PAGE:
02. Bad Bunny – Un Verano Sin Tí

“Though I wasn’t the craziest on El Último Tour Del Mundo, what he did with a futuristic concept lyrically, was awe-inspiring, especially as he continued to grow artistically. Similarly, the album prior, Yo Hago Lo Que Me Da La Gana, did as the title suggested. Bad Bunny came at it with something new and different, blending various notes from diverse genres and showing us a free-spirited approach to the music. That continues on Un Verano Sin Tí. It’s an album resonant on the vibes, particularly in its construction, which plays in a nearly perfect crescendo from start to finish. He brings fresh features and unique directions we’ve heard a sampling of before; however, here it’s refined, coming at you with various sounds fit its beach/summery aesthetic, despite some lesser tracks, comparatively. It all culminates in excelling the idea Bad Bunny had when creating Un Verano Sin Tí.”LINK TO REVIEW

01. Angel Olsen – Big Time

“After reinventing herself with different aspects of pop–All Mirrors–and past stark and flaky atmospheres in folk and rock, Angel Olsen continues to shape her art, making music resonant with her identity on her new album, Big Time. In an interview with Pitchfork for the album, Angel Olsen said, “I have learned to let go of the labels and embrace what I’m feeling in the moment. And I ended up making a country record, or something like a country record.” Big Time is emotionally potent and sonically harmonious, bringing new dimensions to her artistry. It skews from modern country conventions, rooting itself in more traditional country, giving her vocal performance depth, reeling you with captivating emotional performances and a sense of whimsy.”LINK TO REVIEW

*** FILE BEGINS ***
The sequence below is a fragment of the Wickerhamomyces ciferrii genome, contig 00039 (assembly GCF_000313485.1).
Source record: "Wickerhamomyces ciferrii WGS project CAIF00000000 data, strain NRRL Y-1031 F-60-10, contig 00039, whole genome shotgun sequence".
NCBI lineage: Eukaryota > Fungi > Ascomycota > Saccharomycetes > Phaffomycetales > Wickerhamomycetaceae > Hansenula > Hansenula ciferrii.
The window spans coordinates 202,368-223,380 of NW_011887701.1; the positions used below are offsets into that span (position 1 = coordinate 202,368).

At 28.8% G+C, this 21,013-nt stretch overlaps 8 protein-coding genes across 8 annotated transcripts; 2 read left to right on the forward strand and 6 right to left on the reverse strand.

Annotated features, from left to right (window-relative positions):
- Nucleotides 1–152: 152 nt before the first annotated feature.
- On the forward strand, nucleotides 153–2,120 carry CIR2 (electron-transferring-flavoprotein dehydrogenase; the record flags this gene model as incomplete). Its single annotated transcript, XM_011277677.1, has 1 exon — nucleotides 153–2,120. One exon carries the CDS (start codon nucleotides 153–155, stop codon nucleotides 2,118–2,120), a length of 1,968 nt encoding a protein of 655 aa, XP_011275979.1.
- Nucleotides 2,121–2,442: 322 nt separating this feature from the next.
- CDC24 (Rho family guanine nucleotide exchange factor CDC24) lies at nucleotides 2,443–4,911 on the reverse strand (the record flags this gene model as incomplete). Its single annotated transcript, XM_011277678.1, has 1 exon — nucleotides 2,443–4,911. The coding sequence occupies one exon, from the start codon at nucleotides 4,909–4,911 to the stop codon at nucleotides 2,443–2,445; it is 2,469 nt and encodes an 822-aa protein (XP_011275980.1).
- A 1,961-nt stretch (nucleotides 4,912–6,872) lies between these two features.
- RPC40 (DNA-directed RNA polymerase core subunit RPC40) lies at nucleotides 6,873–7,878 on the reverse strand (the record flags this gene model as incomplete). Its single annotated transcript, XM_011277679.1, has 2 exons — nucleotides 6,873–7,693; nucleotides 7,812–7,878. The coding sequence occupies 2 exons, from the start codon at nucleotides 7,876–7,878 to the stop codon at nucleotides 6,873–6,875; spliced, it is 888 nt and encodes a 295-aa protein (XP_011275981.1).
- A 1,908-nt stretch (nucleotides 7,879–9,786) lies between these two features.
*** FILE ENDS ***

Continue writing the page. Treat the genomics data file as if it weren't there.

Avril Lavigne – Love Sux: Review

We’ve all had phases in our adolescence where the music we grew to love mirrors the angst inside, and in the early to mid-2000s, pop-punk was that. Avril Lavigne is one of many artists to have made a name within the genre – until 2007 when the infamously juvenile “Girlfriend” made splashes, only for Avril to double-down with “Hello Kitty,” years later; however, I haven’t always been absent from her music – some highlights here and there – and it’s a good thing I wasn’t as Avril Lavigne has come with her best work since 2005’s Under My Skin. Love Sux is a dynamic shift from blending nuances of the past with oblique pop. Love Sux knows what it is: lyrically poignant, blending commercialized lingo with riotous rock or rounded pop-punk ballads.